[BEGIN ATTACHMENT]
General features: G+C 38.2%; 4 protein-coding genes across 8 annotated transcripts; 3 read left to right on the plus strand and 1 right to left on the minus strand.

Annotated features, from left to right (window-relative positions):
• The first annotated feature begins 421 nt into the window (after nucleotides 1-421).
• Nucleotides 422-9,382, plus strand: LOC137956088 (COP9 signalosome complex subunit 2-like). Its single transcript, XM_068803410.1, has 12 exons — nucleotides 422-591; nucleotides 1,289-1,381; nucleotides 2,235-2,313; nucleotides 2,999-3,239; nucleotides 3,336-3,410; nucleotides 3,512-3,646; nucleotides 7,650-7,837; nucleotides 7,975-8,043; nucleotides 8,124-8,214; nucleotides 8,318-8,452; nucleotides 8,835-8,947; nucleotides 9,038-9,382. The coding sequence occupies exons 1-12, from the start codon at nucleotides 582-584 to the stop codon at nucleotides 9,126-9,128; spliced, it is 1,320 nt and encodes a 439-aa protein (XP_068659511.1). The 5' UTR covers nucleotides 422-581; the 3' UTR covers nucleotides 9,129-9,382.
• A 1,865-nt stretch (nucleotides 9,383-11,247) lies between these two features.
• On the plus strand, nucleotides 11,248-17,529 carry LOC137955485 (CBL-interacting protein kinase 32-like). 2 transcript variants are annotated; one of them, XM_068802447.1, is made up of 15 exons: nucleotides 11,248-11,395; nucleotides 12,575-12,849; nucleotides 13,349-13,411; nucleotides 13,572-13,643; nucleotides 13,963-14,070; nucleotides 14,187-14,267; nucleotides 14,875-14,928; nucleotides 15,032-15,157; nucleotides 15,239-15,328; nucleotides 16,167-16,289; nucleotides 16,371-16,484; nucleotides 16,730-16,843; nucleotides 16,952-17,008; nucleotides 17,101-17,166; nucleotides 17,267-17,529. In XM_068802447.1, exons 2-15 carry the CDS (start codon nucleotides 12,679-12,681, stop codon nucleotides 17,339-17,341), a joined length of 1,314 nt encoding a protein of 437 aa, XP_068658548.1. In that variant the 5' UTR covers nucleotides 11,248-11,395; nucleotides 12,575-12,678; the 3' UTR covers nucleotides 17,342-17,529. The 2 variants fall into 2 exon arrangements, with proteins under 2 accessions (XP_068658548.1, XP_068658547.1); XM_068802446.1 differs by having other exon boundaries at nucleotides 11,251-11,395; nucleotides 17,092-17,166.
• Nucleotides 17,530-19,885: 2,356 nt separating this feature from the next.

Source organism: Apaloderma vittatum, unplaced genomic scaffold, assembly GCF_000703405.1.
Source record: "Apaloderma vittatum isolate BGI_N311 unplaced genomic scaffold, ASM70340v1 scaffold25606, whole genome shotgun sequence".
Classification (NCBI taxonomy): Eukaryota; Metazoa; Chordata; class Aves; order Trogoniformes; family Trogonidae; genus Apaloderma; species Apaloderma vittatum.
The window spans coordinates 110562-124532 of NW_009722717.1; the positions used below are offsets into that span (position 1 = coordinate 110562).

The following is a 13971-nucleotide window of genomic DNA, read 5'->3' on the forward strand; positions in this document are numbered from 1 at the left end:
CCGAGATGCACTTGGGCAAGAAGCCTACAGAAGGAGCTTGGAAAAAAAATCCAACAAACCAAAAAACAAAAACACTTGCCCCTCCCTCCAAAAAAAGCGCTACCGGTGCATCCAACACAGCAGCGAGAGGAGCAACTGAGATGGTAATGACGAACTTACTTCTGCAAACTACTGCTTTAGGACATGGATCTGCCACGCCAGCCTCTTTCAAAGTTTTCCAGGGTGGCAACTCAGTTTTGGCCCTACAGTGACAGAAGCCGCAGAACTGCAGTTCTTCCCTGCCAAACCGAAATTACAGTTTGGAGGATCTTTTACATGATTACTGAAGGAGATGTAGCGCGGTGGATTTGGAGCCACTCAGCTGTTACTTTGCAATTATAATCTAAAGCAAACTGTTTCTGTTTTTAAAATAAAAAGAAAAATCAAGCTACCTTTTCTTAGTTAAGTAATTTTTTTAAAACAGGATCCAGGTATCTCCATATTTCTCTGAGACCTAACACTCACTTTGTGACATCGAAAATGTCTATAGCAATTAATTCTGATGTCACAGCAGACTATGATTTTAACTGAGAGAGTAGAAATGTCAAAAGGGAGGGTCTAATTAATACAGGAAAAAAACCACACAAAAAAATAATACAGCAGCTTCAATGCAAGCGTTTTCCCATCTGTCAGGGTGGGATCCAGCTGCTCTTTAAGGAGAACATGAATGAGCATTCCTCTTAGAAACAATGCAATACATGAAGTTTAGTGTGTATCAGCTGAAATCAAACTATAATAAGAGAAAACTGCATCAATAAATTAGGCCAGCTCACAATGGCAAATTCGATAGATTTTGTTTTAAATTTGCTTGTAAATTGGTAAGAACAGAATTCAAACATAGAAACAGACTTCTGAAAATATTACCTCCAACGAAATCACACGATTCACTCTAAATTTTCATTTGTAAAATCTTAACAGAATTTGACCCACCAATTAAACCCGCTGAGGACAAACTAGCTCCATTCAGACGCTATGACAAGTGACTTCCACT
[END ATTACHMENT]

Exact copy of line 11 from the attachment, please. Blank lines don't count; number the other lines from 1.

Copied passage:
The window spans coordinates 110562-124532 of NW_009722717.1; the positions used below are offsets into that span (position 1 = coordinate 110562).